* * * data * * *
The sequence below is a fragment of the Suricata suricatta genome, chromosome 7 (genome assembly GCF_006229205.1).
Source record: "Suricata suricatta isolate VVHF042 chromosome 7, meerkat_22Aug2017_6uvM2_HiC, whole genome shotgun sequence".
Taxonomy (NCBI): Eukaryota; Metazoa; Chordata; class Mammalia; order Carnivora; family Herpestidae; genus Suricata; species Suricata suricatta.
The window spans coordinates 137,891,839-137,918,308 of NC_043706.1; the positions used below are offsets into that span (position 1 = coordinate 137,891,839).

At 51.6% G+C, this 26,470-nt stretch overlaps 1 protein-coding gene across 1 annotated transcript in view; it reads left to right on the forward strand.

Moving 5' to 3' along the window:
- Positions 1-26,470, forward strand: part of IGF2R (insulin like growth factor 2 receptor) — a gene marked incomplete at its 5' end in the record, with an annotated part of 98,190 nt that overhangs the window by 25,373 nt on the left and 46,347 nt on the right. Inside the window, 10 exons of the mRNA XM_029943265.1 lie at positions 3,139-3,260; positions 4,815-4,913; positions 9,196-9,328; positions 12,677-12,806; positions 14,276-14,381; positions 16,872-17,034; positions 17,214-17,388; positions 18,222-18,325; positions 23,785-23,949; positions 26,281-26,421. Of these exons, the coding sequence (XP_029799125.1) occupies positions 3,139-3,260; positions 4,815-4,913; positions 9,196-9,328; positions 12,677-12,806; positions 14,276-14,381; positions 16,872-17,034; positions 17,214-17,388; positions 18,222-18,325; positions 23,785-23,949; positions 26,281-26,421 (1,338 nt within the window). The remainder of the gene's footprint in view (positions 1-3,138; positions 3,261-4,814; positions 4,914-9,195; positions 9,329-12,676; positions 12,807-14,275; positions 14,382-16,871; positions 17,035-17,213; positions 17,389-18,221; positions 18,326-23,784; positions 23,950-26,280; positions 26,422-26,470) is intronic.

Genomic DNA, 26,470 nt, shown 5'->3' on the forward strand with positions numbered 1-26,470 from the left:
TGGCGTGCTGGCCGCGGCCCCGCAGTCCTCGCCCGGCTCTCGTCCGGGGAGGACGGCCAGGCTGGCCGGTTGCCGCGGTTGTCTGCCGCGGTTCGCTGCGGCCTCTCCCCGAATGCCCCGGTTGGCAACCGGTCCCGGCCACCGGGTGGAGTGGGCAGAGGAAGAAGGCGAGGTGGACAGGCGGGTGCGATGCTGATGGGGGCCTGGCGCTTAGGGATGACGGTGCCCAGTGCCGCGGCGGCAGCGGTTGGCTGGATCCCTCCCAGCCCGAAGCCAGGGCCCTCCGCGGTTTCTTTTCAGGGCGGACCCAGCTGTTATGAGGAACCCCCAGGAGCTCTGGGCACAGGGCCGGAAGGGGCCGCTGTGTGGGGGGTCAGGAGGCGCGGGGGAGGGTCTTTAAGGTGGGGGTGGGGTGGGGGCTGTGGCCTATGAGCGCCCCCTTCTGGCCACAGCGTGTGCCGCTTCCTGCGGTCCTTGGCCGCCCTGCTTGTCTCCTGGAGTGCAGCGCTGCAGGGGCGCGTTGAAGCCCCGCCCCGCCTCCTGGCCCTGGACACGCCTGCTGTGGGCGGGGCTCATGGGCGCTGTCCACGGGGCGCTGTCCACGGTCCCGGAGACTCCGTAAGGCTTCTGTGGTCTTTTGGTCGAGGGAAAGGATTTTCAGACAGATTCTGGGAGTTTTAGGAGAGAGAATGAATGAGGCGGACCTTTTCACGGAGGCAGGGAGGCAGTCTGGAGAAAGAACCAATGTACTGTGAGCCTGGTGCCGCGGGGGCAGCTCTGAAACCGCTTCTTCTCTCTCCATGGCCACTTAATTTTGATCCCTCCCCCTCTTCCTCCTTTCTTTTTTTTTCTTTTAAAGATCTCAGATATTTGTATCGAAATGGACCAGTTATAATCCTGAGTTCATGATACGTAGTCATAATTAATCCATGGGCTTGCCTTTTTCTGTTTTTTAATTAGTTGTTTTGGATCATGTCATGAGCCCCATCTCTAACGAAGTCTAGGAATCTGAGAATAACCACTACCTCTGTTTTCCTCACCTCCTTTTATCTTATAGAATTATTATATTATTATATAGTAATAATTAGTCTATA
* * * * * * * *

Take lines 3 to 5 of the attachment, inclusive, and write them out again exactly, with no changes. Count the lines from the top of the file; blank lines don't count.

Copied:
Taxonomy (NCBI): Eukaryota; Metazoa; Chordata; class Mammalia; order Carnivora; family Herpestidae; genus Suricata; species Suricata suricatta.
The window spans coordinates 137,891,839-137,918,308 of NC_043706.1; the positions used below are offsets into that span (position 1 = coordinate 137,891,839).

At 51.6% G+C, this 26,470-nt stretch overlaps 1 protein-coding gene across 1 annotated transcript in view; it reads left to right on the forward strand.